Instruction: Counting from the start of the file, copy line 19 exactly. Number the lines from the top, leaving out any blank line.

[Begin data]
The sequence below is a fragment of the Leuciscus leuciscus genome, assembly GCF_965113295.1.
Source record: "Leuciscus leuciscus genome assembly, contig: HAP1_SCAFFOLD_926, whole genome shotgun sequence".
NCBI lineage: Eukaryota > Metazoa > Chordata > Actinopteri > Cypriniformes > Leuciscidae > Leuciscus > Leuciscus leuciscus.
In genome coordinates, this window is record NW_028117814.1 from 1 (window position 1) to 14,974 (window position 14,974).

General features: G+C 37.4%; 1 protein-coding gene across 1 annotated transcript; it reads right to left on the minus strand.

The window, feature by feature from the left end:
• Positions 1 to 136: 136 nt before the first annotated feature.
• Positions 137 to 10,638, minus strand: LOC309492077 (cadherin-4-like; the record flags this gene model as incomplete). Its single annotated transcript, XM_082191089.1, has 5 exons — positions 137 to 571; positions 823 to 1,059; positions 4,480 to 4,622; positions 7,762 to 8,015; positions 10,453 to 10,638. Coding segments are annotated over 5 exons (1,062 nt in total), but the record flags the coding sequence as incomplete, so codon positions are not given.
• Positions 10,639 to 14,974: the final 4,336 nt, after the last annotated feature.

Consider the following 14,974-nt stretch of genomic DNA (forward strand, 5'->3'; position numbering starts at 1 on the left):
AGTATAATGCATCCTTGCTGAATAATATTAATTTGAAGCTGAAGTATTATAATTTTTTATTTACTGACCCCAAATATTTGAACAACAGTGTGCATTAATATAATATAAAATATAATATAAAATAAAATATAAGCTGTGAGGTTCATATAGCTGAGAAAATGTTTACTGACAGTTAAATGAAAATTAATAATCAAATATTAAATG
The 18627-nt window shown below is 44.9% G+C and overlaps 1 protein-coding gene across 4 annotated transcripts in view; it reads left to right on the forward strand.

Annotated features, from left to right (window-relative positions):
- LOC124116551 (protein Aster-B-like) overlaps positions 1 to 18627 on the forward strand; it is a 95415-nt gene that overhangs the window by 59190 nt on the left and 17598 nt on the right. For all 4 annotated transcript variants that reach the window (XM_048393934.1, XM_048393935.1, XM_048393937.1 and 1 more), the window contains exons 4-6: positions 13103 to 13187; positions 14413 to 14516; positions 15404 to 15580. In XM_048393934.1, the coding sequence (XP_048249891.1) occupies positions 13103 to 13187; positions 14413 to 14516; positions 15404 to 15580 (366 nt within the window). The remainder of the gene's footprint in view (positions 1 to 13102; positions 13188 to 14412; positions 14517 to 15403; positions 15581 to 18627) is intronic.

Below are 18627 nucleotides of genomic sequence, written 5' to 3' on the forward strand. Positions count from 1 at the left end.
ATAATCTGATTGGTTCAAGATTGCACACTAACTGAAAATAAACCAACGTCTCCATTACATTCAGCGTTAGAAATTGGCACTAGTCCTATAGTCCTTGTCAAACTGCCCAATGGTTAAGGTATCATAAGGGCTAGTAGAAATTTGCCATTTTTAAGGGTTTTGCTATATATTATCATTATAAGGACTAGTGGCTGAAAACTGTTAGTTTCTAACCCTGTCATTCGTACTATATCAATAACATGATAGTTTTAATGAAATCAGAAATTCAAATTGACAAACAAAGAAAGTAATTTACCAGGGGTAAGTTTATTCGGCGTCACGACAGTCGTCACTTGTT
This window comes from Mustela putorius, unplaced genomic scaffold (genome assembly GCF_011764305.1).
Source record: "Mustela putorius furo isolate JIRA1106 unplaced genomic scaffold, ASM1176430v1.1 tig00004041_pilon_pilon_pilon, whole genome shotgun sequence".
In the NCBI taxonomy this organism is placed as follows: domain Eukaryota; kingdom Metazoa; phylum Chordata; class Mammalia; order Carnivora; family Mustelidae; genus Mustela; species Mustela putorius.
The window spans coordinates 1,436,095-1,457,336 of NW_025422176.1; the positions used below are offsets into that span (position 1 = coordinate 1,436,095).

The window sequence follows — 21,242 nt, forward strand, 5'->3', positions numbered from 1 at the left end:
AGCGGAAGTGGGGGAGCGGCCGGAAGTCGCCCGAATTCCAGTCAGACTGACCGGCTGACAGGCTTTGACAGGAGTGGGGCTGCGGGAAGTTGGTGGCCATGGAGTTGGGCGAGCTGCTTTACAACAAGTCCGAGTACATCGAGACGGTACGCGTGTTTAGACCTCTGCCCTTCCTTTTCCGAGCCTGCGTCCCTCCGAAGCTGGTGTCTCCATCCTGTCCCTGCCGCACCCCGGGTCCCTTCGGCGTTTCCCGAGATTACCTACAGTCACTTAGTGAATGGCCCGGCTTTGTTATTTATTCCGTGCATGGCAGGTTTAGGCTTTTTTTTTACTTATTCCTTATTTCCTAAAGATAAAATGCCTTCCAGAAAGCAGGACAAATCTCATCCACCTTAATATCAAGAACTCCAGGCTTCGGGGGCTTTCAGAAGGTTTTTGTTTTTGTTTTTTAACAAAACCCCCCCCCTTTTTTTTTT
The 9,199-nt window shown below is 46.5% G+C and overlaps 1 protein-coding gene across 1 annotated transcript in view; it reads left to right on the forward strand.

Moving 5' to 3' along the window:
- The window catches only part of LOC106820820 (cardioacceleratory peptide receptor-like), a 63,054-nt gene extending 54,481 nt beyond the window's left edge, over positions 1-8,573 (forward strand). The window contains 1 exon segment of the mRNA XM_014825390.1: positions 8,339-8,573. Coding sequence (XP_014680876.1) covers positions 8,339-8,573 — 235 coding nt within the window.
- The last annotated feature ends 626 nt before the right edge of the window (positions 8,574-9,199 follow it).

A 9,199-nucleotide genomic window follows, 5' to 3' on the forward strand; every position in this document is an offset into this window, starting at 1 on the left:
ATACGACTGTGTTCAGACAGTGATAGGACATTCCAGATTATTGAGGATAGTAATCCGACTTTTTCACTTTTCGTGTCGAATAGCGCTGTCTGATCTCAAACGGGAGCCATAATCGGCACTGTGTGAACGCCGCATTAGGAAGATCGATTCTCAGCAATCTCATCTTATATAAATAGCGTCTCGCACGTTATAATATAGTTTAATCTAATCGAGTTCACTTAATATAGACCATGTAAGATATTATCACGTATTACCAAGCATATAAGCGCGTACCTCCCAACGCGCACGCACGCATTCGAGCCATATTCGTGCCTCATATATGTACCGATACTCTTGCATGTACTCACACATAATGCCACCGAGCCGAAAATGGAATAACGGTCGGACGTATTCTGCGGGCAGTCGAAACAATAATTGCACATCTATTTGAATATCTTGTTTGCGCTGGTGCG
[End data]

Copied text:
In the NCBI taxonomy this organism is placed as follows: domain Eukaryota; kingdom Metazoa; phylum Chordata; class Mammalia; order Carnivora; family Mustelidae; genus Mustela; species Mustela putorius.